Will Stanene become graphene's rival in terms of electrical conductivity?

A collaboration between researchers at Stanford University and four universities in China yielded a material made of a single layer of tin atoms, that could be the world's first material to conduct electricity with 100% efficiency at room temperature. The material, called Stanene, is believed to be a rival to graphene and other two-dimensional materials like phosphorene, silicene or germanene, because it is believed to be so conductive as to allow flow of electricity without any heat loss.

The scientists created the mesh by vaporising tin in a vacuum and allowing the atoms to collect on a supporting surface of bismuth telluride. As a result, a two-dimensional honeycomb structure of tin atoms was made. Alas, the substrate and stanene interacted to disrupt the conditions that would have created the perfect conductor - so the team plans to use larger amounts of tin and an inert substrate to rule out interaction. In fact, not all researchers are even sure that the structure created at Stanford is indeed stanene. Direct measurements of the crystal arrangements only can confirm this but that will call for larger amounts of the material.

Wrapping graphene around wires may boost chip speeds

A series of Stanford-led experiments demonstrate that graphene may be able to replace tantalum nitride as a sheathing material for chip wires, to help electrons move through the copper wires more quickly. The scientists say that using graphene to wrap wires could allow transistors to exchange data faster than is currently possible and the advantages of using graphene could become even greater in the future, as transistors continue to reduce in size.

The protective layer isolates the copper from the silicon on the chip and also serves to conduct electricity. Its significance is great since it keeps the copper from migrating into the silicon transistors and rendering them non-functional. Graphene has several advantages for this kind of application: the scientists could use a layer eight times thinner than the industry-standard and get the same effect, and the graphene also acts as a barrier to prevent copper atoms from infiltrating the silicon. The Stanford experiment showed that graphene could perform this isolating role while also serving as an auxiliary conductor of electrons. Its structure allows electrons to move from one carbon atom to another, down the wire, while effectively containing the copper atoms within the copper wire.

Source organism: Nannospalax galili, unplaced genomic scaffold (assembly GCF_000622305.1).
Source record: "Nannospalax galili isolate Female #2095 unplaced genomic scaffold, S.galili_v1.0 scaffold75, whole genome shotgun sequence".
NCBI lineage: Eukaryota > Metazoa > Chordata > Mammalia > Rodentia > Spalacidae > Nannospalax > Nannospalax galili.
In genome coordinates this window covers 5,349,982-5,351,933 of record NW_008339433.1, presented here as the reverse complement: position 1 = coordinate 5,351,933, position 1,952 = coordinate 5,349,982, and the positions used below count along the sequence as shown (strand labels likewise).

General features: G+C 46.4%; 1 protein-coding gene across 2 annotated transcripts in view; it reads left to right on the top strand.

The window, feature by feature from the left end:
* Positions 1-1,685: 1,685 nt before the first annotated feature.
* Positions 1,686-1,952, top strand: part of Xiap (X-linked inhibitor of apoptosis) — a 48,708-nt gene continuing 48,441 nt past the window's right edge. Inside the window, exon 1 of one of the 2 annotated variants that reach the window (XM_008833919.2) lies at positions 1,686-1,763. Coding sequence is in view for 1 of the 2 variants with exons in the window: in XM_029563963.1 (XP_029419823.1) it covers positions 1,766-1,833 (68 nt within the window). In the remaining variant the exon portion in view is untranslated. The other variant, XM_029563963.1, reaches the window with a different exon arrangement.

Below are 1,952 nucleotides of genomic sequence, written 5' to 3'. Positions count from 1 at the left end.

Graphene as a substrate for assembling small organic molecules and heterostructures

Researchers at the University of Stanford in the US, the Ulsan National Institute of Science and Technology (UNIST) in South Korea and Queen’s University in the UK showed that graphene is an excellent substrate for assembling small organic molecules and that such heterostructures might be used in applications like high-performance detectors, solar cells and flexible transistors.

The researchers began by preparing suspended graphene films. They then evaporated C60 molecules onto the films to form thin-film crystals.They then made the resulting structures up into vertical transistors doped with n-type semiconducting materials and found that these devices have current on/off ratios of more than 3 x 103. Various transmission electron microscopy techniques, including selective area electron diffraction, atomic resolution TEM imaging, and van der Waals-based first principles computational methods allowed the researchers to study the structure and grain size of the crystals in detail and carefully look at the graphene-C60 interface in particular. They also noticed that the C60 films lay uniformly on the graphene substrate and that the individual molecules can assume several different molecular orientations.

Spiraling laser pulses find graphene's on/off switch

Scientists from the Department of Energy’s SLAC National Accelerator Laboratory and the Stanford Institute for Materials and Energy Sciences (SIMES) collaborated to study the effects of spiraling pulses of laser light on graphene. They discovered that such spiraling laser pulses can theoretically change the electronic properties of graphene, switching it back and forth from a metallic state (where electrons flow freely), to an insulating state.

Such ability could mean that it is possible to use light to encode information in a computer memory, for instance. The study, while theoretical, attempted to work in as close-to-real experimental conditions as possible, right down to the shape of the laser pulses. The team found that the laser's interaction with graphene yielded surprising results, producing a band gap and also inducing a quantum state in which the graphene has a so-called “Chern number” of either one or zero, which results from a phenomenon known as Berry curvature and offers another on/off state that scientists might be able to exploit.